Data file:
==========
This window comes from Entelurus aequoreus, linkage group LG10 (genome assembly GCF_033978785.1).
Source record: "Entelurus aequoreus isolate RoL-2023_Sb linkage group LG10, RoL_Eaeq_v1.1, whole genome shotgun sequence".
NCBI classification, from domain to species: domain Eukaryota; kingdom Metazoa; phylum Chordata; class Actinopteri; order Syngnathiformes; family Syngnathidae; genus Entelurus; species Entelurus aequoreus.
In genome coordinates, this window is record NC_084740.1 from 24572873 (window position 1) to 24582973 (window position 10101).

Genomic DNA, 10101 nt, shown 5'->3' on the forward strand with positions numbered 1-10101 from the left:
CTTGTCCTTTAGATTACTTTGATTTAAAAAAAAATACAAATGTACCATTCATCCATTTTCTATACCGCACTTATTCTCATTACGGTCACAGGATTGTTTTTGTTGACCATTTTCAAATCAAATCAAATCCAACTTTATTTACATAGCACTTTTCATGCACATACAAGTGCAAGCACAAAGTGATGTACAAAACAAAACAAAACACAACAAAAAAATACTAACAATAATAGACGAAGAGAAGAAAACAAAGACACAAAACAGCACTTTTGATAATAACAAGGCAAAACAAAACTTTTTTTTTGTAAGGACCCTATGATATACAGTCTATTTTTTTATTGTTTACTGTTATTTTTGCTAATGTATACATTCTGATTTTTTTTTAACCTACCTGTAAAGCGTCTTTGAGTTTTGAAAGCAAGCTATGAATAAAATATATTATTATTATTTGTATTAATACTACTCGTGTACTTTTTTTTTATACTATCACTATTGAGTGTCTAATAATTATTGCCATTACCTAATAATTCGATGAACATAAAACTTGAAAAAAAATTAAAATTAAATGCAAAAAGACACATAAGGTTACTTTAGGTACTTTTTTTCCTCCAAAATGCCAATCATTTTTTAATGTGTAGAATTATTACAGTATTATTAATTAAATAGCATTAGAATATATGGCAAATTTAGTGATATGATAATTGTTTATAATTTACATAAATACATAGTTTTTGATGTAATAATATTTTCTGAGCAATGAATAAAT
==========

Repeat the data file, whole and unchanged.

This window comes from Entelurus aequoreus, linkage group LG10 (genome assembly GCF_033978785.1).
Source record: "Entelurus aequoreus isolate RoL-2023_Sb linkage group LG10, RoL_Eaeq_v1.1, whole genome shotgun sequence".
NCBI classification, from domain to species: domain Eukaryota; kingdom Metazoa; phylum Chordata; class Actinopteri; order Syngnathiformes; family Syngnathidae; genus Entelurus; species Entelurus aequoreus.
In genome coordinates, this window is record NC_084740.1 from 24572873 (window position 1) to 24582973 (window position 10101).

Genomic DNA, 10101 nt, shown 5'->3' on the forward strand with positions numbered 1-10101 from the left:
CTTGTCCTTTAGATTACTTTGATTTAAAAAAAAATACAAATGTACCATTCATCCATTTTCTATACCGCACTTATTCTCATTACGGTCACAGGATTGTTTTTGTTGACCATTTTCAAATCAAATCAAATCCAACTTTATTTACATAGCACTTTTCATGCACATACAAGTGCAAGCACAAAGTGATGTACAAAACAAAACAAAACACAACAAAAAAATACTAACAATAATAGACGAAGAGAAGAAAACAAAGACACAAAACAGCACTTTTGATAATAACAAGGCAAAACAAAACTTTTTTTTTGTAAGGACCCTATGATATACAGTCTATTTTTTTATTGTTTACTGTTATTTTTGCTAATGTATACATTCTGATTTTTTTTTAACCTACCTGTAAAGCGTCTTTGAGTTTTGAAAGCAAGCTATGAATAAAATATATTATTATTATTTGTATTAATACTACTCGTGTACTTTTTTTTTATACTATCACTATTGAGTGTCTAATAATTATTGCCATTACCTAATAATTCGATGAACATAAAACTTGAAAAAAAATTAAAATTAAATGCAAAAAGACACATAAGGTTACTTTAGGTACTTTTTTTCCTCCAAAATGCCAATCATTTTTTAATGTGTAGAATTATTACAGTATTATTAATTAAATAGCATTAGAATATATGGCAAATTTAGTGATATGATAATTGTTTATAATTTACATAAATACATAGTTTTTGATGTAATAATATTTTCTGAGCAATGAATAAAT